Global leadership can no longer be defined by the size of a nation's military or upon its military budget. Although these two long-standing aspects have reigned as benchmarks to world leadership in the past, current affairs and conditions demand a new reasoning.
Therefore, modern global leadership, it would seem, is now more than ever dependent upon the rationalness of a state's leadership, its steadiness, its commitment and adherence to international pacts and treaties, its successes at developing, improving and sustaining higher standards of living for its people and the wider world and its protection of the environment.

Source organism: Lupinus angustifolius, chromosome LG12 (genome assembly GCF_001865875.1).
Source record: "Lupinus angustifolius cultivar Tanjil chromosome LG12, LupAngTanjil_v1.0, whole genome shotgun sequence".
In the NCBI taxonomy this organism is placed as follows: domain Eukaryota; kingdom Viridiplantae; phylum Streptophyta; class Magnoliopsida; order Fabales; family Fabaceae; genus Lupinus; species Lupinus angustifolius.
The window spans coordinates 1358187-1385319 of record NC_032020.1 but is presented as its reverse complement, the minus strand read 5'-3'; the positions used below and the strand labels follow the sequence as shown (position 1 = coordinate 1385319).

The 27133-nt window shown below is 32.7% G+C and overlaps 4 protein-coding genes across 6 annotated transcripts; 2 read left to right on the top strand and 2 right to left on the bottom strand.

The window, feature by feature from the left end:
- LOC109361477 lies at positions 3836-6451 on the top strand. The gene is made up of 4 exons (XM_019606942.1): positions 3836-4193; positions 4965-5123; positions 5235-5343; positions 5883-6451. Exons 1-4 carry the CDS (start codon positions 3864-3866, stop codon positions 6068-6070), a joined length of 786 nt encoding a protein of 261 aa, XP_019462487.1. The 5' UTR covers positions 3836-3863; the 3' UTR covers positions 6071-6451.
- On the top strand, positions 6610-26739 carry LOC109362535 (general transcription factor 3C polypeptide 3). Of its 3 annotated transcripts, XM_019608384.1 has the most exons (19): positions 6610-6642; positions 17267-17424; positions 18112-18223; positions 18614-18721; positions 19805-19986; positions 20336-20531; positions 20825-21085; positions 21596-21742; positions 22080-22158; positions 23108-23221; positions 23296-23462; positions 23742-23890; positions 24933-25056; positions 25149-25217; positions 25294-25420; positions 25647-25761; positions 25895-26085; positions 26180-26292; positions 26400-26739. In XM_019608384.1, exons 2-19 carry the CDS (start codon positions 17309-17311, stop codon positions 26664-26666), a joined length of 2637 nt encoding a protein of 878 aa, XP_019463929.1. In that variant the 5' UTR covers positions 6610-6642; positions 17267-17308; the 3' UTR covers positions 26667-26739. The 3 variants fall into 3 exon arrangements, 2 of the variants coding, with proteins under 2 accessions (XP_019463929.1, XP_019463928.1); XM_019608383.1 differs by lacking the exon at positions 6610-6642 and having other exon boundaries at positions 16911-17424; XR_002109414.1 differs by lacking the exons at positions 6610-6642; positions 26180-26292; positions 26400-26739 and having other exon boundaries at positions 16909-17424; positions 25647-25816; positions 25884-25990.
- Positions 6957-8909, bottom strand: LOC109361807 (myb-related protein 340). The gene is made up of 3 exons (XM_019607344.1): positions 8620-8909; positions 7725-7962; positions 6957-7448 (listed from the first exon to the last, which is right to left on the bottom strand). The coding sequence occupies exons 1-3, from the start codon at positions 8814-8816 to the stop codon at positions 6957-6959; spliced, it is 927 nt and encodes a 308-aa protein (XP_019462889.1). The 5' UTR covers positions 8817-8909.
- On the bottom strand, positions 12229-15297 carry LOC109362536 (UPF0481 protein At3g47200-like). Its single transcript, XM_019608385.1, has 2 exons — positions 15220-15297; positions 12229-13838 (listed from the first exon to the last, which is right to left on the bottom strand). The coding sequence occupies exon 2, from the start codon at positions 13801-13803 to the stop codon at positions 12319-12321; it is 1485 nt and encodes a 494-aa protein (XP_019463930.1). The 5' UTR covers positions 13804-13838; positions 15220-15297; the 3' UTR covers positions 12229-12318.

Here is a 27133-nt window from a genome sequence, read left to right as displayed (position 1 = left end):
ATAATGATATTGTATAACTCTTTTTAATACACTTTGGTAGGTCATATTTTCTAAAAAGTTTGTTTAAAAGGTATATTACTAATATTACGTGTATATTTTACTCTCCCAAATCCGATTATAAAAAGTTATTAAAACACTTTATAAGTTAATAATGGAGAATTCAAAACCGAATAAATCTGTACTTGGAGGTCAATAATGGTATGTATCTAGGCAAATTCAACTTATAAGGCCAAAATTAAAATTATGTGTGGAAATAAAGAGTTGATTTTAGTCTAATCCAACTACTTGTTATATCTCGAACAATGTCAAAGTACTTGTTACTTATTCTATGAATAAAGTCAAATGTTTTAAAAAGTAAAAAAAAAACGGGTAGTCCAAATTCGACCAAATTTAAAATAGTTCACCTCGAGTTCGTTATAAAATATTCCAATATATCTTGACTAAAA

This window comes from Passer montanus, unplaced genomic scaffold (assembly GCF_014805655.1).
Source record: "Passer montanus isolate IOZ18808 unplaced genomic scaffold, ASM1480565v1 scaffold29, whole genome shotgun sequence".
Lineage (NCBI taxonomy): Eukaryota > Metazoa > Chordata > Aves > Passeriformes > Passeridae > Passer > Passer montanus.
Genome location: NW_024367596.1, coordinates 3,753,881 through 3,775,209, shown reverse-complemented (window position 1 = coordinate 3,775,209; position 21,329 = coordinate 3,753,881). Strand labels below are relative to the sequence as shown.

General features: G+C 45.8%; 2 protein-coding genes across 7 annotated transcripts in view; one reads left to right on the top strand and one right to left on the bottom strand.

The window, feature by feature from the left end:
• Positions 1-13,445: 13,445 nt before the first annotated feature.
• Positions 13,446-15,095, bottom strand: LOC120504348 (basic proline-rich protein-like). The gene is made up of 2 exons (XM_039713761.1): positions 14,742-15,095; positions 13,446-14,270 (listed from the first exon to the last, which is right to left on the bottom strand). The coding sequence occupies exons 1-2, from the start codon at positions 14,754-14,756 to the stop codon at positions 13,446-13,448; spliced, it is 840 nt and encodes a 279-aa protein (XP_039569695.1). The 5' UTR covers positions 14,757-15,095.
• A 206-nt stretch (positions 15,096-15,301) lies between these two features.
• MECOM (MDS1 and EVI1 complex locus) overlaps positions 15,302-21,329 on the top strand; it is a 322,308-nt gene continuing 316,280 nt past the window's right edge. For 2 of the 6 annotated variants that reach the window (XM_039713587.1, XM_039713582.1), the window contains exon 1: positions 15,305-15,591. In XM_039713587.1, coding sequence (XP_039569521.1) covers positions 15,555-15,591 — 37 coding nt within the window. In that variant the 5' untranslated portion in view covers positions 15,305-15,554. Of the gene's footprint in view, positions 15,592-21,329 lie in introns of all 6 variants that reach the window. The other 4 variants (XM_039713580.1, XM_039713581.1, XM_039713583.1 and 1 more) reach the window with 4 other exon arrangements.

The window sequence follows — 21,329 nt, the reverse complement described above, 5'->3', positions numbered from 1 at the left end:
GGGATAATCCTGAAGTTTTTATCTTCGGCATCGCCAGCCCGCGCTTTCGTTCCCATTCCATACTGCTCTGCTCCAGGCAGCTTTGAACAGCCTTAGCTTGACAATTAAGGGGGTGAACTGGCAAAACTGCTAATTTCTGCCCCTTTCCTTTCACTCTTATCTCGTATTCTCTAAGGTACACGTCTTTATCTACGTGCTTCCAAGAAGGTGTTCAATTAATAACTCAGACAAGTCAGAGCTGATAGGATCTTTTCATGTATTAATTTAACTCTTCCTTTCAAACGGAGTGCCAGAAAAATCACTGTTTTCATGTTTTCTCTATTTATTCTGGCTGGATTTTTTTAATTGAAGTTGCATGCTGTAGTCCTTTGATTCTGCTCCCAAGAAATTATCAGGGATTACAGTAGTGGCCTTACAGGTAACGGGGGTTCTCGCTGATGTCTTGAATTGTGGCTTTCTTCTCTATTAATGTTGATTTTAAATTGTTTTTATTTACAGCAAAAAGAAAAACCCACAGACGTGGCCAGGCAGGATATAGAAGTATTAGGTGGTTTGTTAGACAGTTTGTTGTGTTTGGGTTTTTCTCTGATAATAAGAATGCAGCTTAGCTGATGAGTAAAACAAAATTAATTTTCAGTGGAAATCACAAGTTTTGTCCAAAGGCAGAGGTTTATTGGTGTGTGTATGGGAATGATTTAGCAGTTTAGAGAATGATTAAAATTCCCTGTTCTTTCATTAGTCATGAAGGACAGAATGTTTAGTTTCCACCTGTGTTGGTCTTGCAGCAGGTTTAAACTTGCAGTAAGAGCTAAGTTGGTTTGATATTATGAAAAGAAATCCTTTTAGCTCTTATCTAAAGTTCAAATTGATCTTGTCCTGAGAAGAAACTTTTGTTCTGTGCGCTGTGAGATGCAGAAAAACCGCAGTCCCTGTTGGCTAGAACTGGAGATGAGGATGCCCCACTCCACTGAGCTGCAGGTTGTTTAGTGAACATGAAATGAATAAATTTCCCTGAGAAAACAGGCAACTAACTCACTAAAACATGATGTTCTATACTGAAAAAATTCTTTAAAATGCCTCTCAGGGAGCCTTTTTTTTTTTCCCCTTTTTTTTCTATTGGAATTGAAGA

In other words, non-environmentalist nations cannot be world leaders. Declining states cannot be world leaders. Isolationist states cannot be global leaders. States with constricting global investments cannot be world leaders. And states with impulsive reactionary leaders are also doomed from world leadership.
Clearly, the states that have signed onto international agreements to better the human and Planetary conditions and those committed in spearheading such efforts, epitomize world leadership. So are the states leading the efforts to resettle millions of the world's displaced people.
Global leadership has been transformed from the days of the "Sea Power Theory". Leadership must now be defined by a nation's actions to cohesively better its people and those of the wider globe along with its protection of the fragile environment on Planet Earth.